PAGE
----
The present invention contemplates a ferroelectric or piezoelectric coating composition which can be applied by economical and simple means to a substrate which can have various surface shapes and dimensions with the coating being effectively adhered to the substrate.

In accordance with one aspect of the invention a composition comprising a finely divided ceramic dielectric material and a phosphate additive is provided which exhibits, as a coating composition, excellent mechanical and ferroelectric or piezoelectric properties.

In accordance with another aspect of the invention an acidic aqueous slurry is prepared by admixing a finely divided ceramic dielectric material, water and a phosphate additive, the slurry is deposited as a coating composition to a desired thickness on a suitable substrate by various means and thereafter the coating composition is dried or cured at a sufficient temperature to adhere the coating to the substrate.

In accordance with still another aspect of the invention a composite article of a substrate with a ferroelectric or piezoelectric coating composition adhered thereto is provided which can be advantageously used in many and various ferroelectric or piezoelectric applications.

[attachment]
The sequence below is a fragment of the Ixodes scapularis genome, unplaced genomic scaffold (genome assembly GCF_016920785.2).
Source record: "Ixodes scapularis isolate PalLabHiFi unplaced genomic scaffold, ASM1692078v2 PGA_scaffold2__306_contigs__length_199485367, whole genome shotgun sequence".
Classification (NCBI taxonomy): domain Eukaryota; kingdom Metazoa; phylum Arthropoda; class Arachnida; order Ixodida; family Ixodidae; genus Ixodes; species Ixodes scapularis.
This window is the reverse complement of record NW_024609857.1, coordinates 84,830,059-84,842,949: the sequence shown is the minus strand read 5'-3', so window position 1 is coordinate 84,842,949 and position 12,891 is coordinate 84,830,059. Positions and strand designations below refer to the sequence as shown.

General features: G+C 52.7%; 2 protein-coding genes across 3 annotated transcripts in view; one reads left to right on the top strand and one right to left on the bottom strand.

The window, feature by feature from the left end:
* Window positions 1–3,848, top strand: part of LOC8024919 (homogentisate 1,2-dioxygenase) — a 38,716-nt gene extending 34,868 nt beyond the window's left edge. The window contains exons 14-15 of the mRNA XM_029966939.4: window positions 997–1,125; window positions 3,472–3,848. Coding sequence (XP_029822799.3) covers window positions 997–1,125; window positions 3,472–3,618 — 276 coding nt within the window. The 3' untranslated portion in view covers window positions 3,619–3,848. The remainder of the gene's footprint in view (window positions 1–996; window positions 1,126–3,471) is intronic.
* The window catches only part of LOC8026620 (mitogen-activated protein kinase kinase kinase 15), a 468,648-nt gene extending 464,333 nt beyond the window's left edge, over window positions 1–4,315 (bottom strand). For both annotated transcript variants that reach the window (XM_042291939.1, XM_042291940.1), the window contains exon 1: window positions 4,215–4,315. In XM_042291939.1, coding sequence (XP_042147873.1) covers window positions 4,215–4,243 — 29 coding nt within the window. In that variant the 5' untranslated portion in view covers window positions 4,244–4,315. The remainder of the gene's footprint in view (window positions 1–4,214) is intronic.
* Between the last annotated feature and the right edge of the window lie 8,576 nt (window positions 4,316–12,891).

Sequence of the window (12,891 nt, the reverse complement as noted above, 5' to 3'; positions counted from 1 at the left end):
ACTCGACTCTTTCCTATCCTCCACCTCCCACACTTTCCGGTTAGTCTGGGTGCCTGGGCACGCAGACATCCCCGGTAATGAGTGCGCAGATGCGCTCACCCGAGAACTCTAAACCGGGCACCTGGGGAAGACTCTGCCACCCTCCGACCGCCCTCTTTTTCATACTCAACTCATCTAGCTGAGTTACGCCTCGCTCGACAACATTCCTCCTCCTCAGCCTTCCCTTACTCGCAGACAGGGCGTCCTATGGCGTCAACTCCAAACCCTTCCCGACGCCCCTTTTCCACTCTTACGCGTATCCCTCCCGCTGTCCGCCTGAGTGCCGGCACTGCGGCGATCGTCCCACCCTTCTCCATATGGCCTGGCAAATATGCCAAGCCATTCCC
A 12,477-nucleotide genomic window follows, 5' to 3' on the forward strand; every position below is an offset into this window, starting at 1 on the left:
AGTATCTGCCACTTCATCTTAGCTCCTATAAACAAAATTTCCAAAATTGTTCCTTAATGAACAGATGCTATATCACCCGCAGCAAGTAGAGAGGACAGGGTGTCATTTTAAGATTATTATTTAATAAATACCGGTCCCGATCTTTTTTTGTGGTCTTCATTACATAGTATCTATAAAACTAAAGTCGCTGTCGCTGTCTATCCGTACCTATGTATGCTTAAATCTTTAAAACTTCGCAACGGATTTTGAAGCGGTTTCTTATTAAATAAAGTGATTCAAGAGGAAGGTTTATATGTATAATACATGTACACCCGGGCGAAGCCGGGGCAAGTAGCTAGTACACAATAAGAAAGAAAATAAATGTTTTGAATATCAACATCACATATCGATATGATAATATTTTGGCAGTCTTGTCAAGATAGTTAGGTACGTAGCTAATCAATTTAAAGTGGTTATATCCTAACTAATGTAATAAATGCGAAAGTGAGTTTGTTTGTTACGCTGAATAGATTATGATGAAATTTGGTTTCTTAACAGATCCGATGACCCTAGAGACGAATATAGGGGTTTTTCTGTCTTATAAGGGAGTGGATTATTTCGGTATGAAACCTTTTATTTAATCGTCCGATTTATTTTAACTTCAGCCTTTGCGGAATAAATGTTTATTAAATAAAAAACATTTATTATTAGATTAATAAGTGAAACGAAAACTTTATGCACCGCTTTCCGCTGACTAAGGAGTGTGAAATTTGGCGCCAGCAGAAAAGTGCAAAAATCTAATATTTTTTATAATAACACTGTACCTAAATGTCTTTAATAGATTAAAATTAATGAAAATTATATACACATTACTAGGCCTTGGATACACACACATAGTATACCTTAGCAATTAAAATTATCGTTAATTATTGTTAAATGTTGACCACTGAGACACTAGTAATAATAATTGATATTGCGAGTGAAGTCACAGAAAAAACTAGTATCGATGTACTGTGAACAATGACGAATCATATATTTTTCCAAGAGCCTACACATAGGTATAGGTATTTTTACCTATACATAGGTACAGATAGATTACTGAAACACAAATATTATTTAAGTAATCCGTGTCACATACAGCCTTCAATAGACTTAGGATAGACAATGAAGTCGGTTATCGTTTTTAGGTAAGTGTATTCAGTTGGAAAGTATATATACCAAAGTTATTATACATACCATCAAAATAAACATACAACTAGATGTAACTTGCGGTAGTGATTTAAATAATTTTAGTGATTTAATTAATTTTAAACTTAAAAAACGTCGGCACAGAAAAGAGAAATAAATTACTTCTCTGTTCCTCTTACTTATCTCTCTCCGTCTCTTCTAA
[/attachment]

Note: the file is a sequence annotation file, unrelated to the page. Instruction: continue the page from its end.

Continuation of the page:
DESCRIPTION OF TYPICAL OR PREFERRED EMBODIMENTS

What is set forth herein is intended primarily as exemplary to enable those skilled in the art to practice the present invention and it should therefore be understood that, within the scope of the appended claims and their permissible equivalents, the invention may be practiced in other ways than as specifically described.

Although any finely divided dielectric ceramic material of the ferroelectric type or piezoelectric type can be used in the present invention, it is preferred that the material be of the barium titanate type, the lead zirconate-titanate type, or the lead metaniobate type. The barium titanate type material includes barium titanate as well as other titanates which contain barium in a predominant amount along with one or more other metallic additives, usually added as an oxide or carbonate in preparing the material, of magnesium, calcium, strontium, bismuth, neodymium, lanthanum rare earth, lead cerium, antimony, tin and niobium. U.S. Pat. No. 2,486,560 (Gray) is representative of this type of ferroelectric or piezoelectric material.